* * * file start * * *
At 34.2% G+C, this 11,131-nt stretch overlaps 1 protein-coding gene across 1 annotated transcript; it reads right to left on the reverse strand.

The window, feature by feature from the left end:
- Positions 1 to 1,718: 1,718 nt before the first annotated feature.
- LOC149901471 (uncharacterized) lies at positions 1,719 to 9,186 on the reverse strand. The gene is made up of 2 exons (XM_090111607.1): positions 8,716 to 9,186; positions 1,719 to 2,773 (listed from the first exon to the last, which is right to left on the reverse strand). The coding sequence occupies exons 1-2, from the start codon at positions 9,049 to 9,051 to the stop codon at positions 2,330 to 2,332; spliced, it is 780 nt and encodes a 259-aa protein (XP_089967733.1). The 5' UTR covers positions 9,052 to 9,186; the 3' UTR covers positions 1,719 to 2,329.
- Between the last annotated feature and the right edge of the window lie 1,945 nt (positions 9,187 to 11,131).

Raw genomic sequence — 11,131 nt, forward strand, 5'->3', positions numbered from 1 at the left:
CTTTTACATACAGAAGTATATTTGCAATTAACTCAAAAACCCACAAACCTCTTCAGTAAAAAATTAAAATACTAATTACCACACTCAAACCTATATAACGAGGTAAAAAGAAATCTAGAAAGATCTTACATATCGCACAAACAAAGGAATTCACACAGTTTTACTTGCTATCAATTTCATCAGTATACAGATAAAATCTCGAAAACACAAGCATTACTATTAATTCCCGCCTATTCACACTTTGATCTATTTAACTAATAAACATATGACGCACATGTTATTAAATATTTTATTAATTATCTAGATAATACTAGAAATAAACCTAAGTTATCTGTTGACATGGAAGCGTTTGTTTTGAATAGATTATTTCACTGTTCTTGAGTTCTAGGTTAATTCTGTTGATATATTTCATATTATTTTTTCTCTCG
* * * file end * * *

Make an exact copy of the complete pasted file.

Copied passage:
At 34.2% G+C, this 11,131-nt stretch overlaps 1 protein-coding gene across 1 annotated transcript; it reads right to left on the reverse strand.

The window, feature by feature from the left end:
- Positions 1 to 1,718: 1,718 nt before the first annotated feature.
- LOC149901471 (uncharacterized) lies at positions 1,719 to 9,186 on the reverse strand. The gene is made up of 2 exons (XM_090111607.1): positions 8,716 to 9,186; positions 1,719 to 2,773 (listed from the first exon to the last, which is right to left on the reverse strand). The coding sequence occupies exons 1-2, from the start codon at positions 9,049 to 9,051 to the stop codon at positions 2,330 to 2,332; spliced, it is 780 nt and encodes a 259-aa protein (XP_089967733.1). The 5' UTR covers positions 9,052 to 9,186; the 3' UTR covers positions 1,719 to 2,329.
- Between the last annotated feature and the right edge of the window lie 1,945 nt (positions 9,187 to 11,131).

Raw genomic sequence — 11,131 nt, forward strand, 5'->3', positions numbered from 1 at the left:
CTTTTACATACAGAAGTATATTTGCAATTAACTCAAAAACCCACAAACCTCTTCAGTAAAAAATTAAAATACTAATTACCACACTCAAACCTATATAACGAGGTAAAAAGAAATCTAGAAAGATCTTACATATCGCACAAACAAAGGAATTCACACAGTTTTACTTGCTATCAATTTCATCAGTATACAGATAAAATCTCGAAAACACAAGCATTACTATTAATTCCCGCCTATTCACACTTTGATCTATTTAACTAATAAACATATGACGCACATGTTATTAAATATTTTATTAATTATCTAGATAATACTAGAAATAAACCTAAGTTATCTGTTGACATGGAAGCGTTTGTTTTGAATAGATTATTTCACTGTTCTTGAGTTCTAGGTTAATTCTGTTGATATATTTCATATTATTTTTTCTCTCG